Now, this includes an oral contraceptive pill called ‘sukhi’. Bangladesh, which has a robust family-planning programme, distributes ‘sukhi’ pills for free which have also made their way across the border to Dhubri.
“As far as I know, ‘sukhi’ has been popular since the past seven or eight years. The pill is extensively promoted in Bangladesh. In Dhubri, Mankachar, and other border areas, the use of ‘sukhi’ is very common. I do not know of its efficacy but people in these places seem to believe it works,” said Illias Ali, nodal officer of the no-scalpel vasectomy (NSV) programme in Assam. The NSV falls under the family-planning segment of the National Health Mission.
What works in ‘sukhi’s favour is its price. The pills are sold for Rs 10 per strip of 10 pills. This makes it much cheaper than Indian contraceptive pills like the I-Pill, which costs around Rs 75. The invasion of smuggled oral contraceptive pills has caught the administration napping but health experts say they are aware of the popularity of ‘sukhi’.
They add that the government’s free contraceptive pills often fail to reach these remote border villages, pushing women to depend on ‘sukhi’ which is much more easily available. Experts warn against rampant consumption of these pills whose side-effects are not known.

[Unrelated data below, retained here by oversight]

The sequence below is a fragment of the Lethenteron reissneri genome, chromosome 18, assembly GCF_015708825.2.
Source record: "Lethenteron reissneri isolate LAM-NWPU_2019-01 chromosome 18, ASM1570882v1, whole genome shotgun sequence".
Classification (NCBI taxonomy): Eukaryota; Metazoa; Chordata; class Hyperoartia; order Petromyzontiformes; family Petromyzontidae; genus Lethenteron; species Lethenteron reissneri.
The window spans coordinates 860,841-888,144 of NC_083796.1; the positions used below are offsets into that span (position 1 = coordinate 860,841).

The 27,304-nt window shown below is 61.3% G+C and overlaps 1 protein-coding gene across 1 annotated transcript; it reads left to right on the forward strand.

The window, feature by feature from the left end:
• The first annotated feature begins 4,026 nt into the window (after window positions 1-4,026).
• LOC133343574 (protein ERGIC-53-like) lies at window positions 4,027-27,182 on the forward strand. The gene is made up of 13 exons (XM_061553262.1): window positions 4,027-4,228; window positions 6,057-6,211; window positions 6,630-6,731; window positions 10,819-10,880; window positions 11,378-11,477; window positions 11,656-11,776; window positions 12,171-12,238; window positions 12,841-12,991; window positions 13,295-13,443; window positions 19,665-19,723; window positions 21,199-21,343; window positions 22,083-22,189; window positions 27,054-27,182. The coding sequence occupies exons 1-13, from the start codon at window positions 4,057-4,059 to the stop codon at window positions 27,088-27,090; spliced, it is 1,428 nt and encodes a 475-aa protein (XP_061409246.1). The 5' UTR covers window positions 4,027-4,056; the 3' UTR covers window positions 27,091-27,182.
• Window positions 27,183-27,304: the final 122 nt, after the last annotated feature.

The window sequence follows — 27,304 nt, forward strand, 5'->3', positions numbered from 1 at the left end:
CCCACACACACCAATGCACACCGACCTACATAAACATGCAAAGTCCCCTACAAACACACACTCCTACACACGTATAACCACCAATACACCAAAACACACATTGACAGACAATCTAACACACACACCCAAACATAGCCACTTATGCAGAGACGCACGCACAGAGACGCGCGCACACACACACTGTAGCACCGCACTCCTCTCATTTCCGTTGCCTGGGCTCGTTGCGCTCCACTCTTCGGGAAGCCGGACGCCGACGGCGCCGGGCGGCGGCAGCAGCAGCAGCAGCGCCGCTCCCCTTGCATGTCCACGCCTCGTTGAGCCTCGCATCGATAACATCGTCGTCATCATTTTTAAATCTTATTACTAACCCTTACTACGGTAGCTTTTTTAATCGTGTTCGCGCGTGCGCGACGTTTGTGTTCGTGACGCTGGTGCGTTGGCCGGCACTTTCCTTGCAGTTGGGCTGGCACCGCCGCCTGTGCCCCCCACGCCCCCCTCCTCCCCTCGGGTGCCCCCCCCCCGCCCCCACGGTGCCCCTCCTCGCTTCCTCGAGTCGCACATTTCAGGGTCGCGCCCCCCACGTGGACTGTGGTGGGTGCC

“I have been hearing about the popularity of ‘sukhi’ for a while. I think steps need to be taken to stop its use. Once I head back to Dhubri, I will raise the issue with the deputy commissioner,” said Imdad Ullah, joint director, health, Dhubri. Even though the district’s Total Fertility Rate has been on the decline since 2009, according to the 2011 census report, it was the second-most populous district in Assam with a population of 19,49,258.
“There needs to be proper investigation on the composition of ‘sukhi’. The drug controller authorities need to know about it. Users of ‘sukhi’ need to be interviewed to understand the pill and its effects,” said Subhendu Buzarbaruah, a gynaecologist.